|Place||Oceania: New Guinea|
|Physical description||Animal hide, Brass, Cane, Feathers, Plant fibre, Wood|
|Place made||New Guinea|
|Date made||c 1945|
Second World War, 1939-1945
New Guinean kundu drum : Brigadier M J Moten, 17 Infantry Brigade
Traditional New Guinean kundu drum. It is made of a hollowed tree trunk in an hourglass shape with a lizard skin stretched over one of the open ends. It has a carved handle on the left hand side and ornate black carvings on both sides of the body. The skin has been soaked in water to soften it, then spread over one end of the instrument. It is glued down with sap and held in place with a loop of cane. The drum has several other lengths of cane wrapped around it which are tied together in a decorative formation. The predominant colour of the drum is dull red. There is a decorative carved feature on the right hand side opposite the handle and attached to this is three small trinkets made of yellow, white and black beads and small white feathers. On the lower front is a brass plaque which reads 'PRESENTED TO BRIG.M.J. MOTEN. CBE. DSO + BAR ED. BY 2 NEW GUINEA INFANTRY BATTALION AS A MOMENTO OF ASSOCIATION WITH 17 AUST INF BDE DURING WEWAK CAMPAIGN 1.11.45' There are two black markings inside the open end of the drum, as well as the continuation of the paint from the outside.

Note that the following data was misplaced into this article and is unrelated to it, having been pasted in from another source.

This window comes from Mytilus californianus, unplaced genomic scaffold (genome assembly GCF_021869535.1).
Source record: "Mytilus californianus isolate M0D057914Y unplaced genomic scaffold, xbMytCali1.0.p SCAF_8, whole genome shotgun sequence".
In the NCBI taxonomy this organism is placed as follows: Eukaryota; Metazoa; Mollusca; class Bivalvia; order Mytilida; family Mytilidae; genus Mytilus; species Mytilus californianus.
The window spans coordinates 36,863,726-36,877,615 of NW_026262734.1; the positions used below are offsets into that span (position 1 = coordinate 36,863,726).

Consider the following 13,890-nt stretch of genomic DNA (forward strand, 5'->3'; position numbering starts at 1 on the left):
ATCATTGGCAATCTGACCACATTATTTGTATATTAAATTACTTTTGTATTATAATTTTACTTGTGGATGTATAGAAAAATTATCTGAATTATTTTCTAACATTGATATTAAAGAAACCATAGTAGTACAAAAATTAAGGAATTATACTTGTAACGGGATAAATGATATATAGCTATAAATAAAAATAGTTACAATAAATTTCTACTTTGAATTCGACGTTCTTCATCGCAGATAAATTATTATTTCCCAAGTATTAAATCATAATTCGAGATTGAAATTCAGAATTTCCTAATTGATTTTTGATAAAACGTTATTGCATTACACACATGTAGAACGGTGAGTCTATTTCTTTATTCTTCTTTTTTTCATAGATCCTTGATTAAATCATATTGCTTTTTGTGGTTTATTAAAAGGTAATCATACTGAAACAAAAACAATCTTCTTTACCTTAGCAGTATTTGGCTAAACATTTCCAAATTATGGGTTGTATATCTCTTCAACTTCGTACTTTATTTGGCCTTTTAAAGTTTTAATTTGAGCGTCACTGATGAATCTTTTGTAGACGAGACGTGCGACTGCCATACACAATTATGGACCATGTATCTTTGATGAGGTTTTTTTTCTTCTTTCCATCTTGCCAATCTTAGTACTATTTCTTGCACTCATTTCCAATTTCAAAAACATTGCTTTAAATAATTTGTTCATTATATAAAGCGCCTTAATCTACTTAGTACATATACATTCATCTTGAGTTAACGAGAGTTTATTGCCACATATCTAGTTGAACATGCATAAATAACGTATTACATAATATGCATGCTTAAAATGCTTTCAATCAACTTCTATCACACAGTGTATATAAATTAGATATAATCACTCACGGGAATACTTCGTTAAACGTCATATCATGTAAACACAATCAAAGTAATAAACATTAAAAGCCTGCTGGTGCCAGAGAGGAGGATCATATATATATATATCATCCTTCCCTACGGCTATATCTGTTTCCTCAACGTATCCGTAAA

This drum was presented to Brigadier (Brig) SX2889 Murray John Moten CBE, DSO and Bar following his command of 17 Australian Infantry Brigade during the Wewak campaign in New Guinea. These traditional drums are used to provide accompaniment for clan songs at community events and can be up to one metre in height. This example was presented by 2 New Guinea Infantry Battalion which fought alongside Moten's unit during the actions at Wewak. Brigadier Moten was born in Hawker, South Australia on 3 July 1899 and was commissioned in the Commonwealth Military Cadet Corps in August 1916. He enlisted with the AIF on 23 August 1917; however he was discharged as medically unfit in January 1918, due to flat feet. Moten later resigned from the Cadet Corps and went on to serve with the Militia before he was seconded to the AIF and placed in command of 2/27 Battalion on 26 April 1940. The battalion saw service in Egypt and the Middle East and Moten was mentioned in dispatches and awarded the Distinguished Service Order for his ‘excellent leadership and gallantry’ at the capture of Saida. After being promoted to colonel and temporary brigadier on 27 December, Moten took command of 17 Infantry Brigade from Brigadier Stanley Savige. In October 1942 the brigade left Australia for Milne Bay, Papua and also served at Wau and Salamaua. In 1944 Moten and his men spent time resting and training in Australia before returning to New Guinea in November for the Aitape-Wewak campaign. The campaign ended in August 1945 and Moten returned to Australia where he took command of 6 Division in November. He returned to civilian life in January 1946 but led the Australian Army contingent in the Victory parade in London. From 1948 to 1952 he commanded 9 Brigade, Citizen Military Forces and was promoted to brigadier on 1 January 1949. He was appointed an honorary member of 27 Battalion in 1952. In 1953 he served as aide de camp to the Governor General. Moten died of a heart attack on 14 September 1953 aged 54 years. He was buried in Centennial Park Cemetery in Adelaide with full military honours.